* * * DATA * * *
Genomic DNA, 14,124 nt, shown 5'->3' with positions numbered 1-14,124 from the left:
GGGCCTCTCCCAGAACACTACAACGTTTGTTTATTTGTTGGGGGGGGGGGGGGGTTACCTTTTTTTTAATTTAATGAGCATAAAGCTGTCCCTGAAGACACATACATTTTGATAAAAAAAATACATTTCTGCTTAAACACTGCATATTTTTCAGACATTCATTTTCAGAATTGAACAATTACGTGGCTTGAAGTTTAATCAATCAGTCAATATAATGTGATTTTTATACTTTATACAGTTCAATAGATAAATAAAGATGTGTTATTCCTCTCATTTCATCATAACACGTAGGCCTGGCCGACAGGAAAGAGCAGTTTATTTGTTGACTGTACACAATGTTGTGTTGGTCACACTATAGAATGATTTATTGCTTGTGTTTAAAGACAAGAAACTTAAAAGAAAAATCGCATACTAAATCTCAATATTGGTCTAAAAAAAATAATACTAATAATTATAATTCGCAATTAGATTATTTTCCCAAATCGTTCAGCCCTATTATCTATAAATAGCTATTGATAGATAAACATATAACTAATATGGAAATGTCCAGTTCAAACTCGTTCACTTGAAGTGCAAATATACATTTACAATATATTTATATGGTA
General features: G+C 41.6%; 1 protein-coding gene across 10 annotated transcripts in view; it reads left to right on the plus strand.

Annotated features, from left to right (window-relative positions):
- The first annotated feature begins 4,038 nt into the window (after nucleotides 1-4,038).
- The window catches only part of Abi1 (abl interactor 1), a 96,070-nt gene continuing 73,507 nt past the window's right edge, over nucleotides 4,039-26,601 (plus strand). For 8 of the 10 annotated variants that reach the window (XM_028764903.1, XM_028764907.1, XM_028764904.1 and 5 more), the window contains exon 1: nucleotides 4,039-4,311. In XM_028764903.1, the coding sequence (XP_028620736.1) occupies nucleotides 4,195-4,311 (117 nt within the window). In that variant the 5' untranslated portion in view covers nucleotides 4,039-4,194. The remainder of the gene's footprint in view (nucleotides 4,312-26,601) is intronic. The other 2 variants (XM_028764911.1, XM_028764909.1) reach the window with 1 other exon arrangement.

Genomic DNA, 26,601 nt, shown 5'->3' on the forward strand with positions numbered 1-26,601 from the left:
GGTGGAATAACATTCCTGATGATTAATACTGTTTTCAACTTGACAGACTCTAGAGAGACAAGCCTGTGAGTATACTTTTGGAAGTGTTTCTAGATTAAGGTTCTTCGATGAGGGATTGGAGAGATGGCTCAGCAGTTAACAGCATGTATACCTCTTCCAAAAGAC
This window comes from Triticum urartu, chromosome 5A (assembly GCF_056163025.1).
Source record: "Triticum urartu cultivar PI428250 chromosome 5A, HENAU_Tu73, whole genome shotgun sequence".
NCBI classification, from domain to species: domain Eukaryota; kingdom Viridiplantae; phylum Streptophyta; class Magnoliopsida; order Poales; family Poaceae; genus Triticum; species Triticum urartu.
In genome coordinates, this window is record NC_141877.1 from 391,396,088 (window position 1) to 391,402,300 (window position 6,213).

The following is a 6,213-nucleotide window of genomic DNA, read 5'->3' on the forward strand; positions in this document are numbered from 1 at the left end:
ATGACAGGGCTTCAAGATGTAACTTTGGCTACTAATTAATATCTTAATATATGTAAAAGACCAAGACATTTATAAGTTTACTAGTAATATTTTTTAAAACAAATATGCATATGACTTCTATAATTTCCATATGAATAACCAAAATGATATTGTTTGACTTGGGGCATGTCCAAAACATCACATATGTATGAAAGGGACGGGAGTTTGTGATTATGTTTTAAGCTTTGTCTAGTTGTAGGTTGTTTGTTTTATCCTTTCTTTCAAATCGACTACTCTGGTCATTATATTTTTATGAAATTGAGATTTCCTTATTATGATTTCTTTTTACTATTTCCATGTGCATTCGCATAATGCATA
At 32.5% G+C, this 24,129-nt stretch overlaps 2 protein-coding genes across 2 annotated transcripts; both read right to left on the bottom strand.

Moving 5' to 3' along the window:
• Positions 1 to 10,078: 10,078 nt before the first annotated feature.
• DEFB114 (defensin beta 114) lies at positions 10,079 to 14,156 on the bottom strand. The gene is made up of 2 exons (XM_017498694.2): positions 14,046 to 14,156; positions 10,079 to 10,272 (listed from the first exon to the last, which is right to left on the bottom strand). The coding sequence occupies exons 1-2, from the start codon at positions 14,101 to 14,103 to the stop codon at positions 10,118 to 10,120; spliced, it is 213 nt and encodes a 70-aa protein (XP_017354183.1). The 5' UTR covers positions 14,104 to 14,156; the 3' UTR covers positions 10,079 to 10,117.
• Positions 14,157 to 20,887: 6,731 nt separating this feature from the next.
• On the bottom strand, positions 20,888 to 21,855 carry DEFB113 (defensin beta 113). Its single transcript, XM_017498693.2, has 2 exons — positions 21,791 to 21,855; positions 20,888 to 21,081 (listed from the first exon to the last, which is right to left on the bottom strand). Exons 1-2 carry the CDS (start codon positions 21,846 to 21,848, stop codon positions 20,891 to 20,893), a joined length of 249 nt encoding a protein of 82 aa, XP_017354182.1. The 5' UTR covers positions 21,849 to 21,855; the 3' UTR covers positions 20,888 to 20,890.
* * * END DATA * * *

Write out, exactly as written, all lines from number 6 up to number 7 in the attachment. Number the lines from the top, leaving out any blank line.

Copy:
- The window catches only part of Abi1 (abl interactor 1), a 96,070-nt gene continuing 73,507 nt past the window's right edge, over nucleotides 4,039-26,601 (plus strand). For 8 of the 10 annotated variants that reach the window (XM_028764903.1, XM_028764907.1, XM_028764904.1 and 5 more), the window contains exon 1: nucleotides 4,039-4,311. In XM_028764903.1, the coding sequence (XP_028620736.1) occupies nucleotides 4,195-4,311 (117 nt within the window). In that variant the 5' untranslated portion in view covers nucleotides 4,039-4,194. The remainder of the gene's footprint in view (nucleotides 4,312-26,601) is intronic. The other 2 variants (XM_028764911.1, XM_028764909.1) reach the window with 1 other exon arrangement.

Genomic DNA, 26,601 nt, shown 5'->3' on the forward strand with positions numbered 1-26,601 from the left: